Fog.

If they catch me in the bathroom at work, I might give away a little piece of my Sjögren’s secret.

“Oh, no…” they say. “Did your contact fall out?”

I’m scrubbing away at the white film that builds up on the bottom half of my contacts, so I can’t really see them as they are staring at me through the mirror. I put my head down and focus on scrubbing. I know they are staring, but it’s all such a blur.

“No…I…” I debate how to handle this. I debate how much to reveal. I debate how to say it. “I…I just have a problem.”

I have a problem? Why did I say that? My one opportunity and all I blurt out is I have a problem?

“Hmm…” they say as they pretend to focus on washing their hands. They scurry out as quick as they can. I just keep scrubbing.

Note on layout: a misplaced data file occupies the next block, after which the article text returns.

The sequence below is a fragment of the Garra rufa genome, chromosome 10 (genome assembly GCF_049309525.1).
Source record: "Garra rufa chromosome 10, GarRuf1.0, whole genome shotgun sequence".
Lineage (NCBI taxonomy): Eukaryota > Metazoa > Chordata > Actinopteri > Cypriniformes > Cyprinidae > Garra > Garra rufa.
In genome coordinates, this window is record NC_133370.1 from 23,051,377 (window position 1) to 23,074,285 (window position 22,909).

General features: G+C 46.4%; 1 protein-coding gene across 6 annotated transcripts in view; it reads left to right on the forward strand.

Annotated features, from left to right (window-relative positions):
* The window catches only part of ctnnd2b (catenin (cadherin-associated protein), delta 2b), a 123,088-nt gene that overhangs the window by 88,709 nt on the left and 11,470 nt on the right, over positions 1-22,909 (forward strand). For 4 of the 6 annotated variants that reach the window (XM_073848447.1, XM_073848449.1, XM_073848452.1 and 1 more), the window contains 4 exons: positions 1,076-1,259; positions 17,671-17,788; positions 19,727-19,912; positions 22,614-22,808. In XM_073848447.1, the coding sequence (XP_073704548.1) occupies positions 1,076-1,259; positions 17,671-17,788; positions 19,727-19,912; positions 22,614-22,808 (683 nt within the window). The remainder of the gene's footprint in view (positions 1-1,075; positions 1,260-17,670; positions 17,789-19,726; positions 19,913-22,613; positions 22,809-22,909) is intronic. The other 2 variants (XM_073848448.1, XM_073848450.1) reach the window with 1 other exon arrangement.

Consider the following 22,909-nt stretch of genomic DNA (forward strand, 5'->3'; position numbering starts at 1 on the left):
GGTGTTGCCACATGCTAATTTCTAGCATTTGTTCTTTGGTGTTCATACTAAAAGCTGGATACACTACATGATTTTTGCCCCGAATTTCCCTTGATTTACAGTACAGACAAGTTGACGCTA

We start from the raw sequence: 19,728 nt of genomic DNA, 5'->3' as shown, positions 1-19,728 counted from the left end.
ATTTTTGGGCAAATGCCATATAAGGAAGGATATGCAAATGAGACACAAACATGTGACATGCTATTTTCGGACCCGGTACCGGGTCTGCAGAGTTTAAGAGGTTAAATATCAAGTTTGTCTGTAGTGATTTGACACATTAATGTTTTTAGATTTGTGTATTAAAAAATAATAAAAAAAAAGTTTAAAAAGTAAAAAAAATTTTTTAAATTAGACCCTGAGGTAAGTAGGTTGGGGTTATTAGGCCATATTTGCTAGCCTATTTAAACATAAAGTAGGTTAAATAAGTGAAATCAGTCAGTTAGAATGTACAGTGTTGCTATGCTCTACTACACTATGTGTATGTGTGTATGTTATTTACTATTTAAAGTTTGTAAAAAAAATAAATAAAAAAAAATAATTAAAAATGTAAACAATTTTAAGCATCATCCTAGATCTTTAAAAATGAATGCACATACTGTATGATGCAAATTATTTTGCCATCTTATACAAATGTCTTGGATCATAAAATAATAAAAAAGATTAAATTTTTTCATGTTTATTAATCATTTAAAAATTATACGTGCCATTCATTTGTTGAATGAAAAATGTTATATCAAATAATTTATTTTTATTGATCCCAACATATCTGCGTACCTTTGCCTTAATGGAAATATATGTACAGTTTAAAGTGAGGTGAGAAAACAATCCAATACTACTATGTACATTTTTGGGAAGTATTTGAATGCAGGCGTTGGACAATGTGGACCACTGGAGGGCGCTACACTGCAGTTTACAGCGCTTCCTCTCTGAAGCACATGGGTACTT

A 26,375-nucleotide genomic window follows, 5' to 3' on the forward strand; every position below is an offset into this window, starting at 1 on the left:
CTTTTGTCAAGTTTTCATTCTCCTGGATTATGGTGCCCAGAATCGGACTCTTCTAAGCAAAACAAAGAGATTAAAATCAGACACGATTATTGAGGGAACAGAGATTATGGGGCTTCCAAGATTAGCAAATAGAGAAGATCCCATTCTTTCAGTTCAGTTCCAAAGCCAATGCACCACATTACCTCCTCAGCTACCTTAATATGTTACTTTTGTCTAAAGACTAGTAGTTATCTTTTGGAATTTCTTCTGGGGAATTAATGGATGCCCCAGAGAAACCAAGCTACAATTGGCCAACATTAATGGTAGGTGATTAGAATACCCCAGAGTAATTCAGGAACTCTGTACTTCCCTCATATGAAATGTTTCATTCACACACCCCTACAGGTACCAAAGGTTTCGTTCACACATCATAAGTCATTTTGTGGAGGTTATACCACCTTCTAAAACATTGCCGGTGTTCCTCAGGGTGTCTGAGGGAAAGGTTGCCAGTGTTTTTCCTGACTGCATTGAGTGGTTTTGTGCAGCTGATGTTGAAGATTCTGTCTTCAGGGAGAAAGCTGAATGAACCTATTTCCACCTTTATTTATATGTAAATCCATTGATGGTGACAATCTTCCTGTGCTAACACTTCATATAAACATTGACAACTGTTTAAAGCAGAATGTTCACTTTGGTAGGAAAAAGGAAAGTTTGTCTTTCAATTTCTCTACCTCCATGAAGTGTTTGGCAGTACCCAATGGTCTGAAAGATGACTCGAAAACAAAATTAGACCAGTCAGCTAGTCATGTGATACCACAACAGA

Well, one failure, but don’t worry, champ…you’ll get ’em tomorrow.

“Oh, no…” they say. “Having trouble with your contacts?”

The same routine. Every day. But usually a new person catches me in the act.

They mean well. Small bathroom talk to be friendly towards a co-worker.

“No…I…” Here’s my chance. Just say it. Just say something. “I…have an autoimmune disorder.” Well, that will get their attention. They suddenly are grabbing way too many paper towels and just keep grabbing for them as they turn to face me. They just keep wiping their hands dry, again and again. Their hands are definitely dry by now, but they feel like they have to stay. Who has the heart to walk away after that?

“My eyes just get really dry, so sometimes I can’t see that well because I get this white stuff on my contacts. It’s worse when I’m tired or stressed.”

I guess that’s enough to reveal. They don’t really understand Sjögren’s. They can’t really get it. How could they?

They smile. Sometimes they say they’re sorry, or they look sad or even just confused. One simple bathroom small-talk moment suddenly is a lot more than they expected. 

They smile and walk away. I just keep scrubbing. Scrubbing and scrubbing so that life isn’t hiding behind such a fog.

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